Published: Mon, February 26, 2018
Culture&Arts | By Merle Christensen

Bangladesh accelerates plan to put Rohingya refugees on isolated island

Bangladesh accelerates plan to put Rohingya refugees on isolated island

The Rohingya crisis faces an intractable future, with Bangladesh struggling to cope with the influx of people, no obvious third-country resettlement options, and a population too scarred by violence against them to consider returning.

Human Rights Watch says the number of villages wrecked is at least 55.

On January 12, Burmese state media reported that eight backhoes and four bulldozers had begun clearing areas of northern Rakhine State on January 7 in locations where the government had announced repatriated refugees from Bangladesh would be processed and temporarily located.

Myanmar's government is bulldozing Rohingya villages and destroying precious evidence, according to a rights groups.

Since August more than 650,000 Rohingya have fled Myanmar to neighbouring Bangladesh where they live in camps on near the border.

Aerial photographs of the damage were first made public on 9 February when the European Union's ambassador to Myanmar, Kristian Schmidt, posted images taken from an aircraft of what he described as a "vast bulldozed area" south of the town of Maungdaw.

Last week, the United States urged the UN Security Council to hold Myanmar's military accountable for what it said was the ethnic cleansing of Rohingya Muslims. Those unable or unwilling to return to their homes have the right to choose compensation from the government for their loss of homes and property.

The two had been working on a Reuters investigation into the killing of 10 Rohingya Muslim men who were buried in a mass grave in Rakhine State after being hacked to death or shot by ethnic Rakhine Buddhist neighbours and soldiers. Myanmar has repeatedly blocked United Nations investigators and rights groups from the region, making any investigation into crimes against humanity all the more hard.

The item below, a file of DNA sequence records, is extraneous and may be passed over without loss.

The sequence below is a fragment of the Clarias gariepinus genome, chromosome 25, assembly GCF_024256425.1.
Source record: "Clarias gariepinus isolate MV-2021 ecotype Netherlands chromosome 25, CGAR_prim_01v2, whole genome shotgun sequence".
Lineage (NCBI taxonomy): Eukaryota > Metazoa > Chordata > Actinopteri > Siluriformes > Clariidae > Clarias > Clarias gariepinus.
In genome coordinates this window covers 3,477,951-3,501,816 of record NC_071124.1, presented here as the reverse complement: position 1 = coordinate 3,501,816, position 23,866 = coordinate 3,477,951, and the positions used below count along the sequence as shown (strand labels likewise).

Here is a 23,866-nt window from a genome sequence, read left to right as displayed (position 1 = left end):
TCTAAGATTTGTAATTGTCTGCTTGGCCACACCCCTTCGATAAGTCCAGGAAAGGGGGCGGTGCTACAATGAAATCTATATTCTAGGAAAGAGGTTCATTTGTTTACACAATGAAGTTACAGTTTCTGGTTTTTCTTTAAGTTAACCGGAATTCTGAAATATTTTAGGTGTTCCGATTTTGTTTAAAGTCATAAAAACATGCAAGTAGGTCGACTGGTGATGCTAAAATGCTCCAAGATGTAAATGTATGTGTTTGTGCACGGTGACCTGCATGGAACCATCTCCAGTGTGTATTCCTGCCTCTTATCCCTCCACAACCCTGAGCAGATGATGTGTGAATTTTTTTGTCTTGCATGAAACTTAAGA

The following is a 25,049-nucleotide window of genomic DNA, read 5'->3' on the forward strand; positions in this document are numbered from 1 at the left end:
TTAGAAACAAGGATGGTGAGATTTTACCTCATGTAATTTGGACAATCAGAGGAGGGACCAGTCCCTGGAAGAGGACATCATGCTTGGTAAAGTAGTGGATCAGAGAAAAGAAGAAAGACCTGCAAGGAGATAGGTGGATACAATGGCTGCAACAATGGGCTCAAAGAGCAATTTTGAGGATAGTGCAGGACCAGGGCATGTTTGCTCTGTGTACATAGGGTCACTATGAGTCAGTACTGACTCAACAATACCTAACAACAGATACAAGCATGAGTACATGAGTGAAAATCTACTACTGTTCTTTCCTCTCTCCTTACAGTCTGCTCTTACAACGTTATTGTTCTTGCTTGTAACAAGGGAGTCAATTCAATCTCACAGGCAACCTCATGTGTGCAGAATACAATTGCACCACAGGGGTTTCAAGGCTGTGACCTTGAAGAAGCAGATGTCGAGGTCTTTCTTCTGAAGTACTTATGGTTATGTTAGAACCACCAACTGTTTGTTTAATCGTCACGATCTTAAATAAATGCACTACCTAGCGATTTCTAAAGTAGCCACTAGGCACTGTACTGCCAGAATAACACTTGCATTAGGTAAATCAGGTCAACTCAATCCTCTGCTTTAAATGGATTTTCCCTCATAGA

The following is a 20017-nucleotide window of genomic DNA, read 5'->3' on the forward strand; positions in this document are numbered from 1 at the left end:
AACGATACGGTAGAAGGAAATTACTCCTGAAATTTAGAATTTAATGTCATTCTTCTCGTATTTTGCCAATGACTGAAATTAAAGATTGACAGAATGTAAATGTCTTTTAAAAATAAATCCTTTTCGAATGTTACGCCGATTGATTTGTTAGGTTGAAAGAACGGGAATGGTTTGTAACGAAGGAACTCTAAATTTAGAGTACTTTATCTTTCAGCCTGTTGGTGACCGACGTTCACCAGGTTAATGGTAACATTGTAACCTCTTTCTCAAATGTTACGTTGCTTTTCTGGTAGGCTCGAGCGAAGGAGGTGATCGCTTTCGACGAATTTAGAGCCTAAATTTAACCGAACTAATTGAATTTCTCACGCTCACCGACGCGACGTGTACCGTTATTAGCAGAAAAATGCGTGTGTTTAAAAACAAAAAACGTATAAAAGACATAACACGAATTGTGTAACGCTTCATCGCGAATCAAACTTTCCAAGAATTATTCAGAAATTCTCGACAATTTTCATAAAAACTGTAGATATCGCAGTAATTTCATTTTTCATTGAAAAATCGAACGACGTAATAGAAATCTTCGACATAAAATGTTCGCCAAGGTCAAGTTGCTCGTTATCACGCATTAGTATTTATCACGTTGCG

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At the time Myanmar's Social Welfare Minister Win Myat Aye said the demolition was part of a plan to "build back" villages to a higher standard than before.

Human Rights Watch said the apparent destruction of homes erases evidence for legal claims from the exiled Rohingya.

There is widespread prejudice against the Rohingya because they are seen as illegal immigrants from Bangladesh, although they are long-time settlers.

The conference will be joined by global scholars, human rights activists and Rohingya lobbyists based outside of Myanmar.

"Everything is wiped away, and this is very concerning, because these are crime scenes", he said.

The U.S. and Canada have already imposed sanctions on Myanmar military officers, including Major General Maung Maung Soe, head of the Myanmar Army's Western Command, who led the military's brutal crackdown on the Rohingya.

"Government and allied forces, including Russian Federation, carried out indiscriminate attacks and direct attacks on civilians and civilian objects using aerial and artillery bombing, including with chemical and other internationally banned weapons, killing and injuring hundreds", Amnesty's report says.

The Unicef has sought urgent efforts to help more than 720,000 Rohingya children who are threatened either by the approaching cyclone season in Bangladesh or by ongoing violence and denial of their basic rights in Myanmar, reports UNB.

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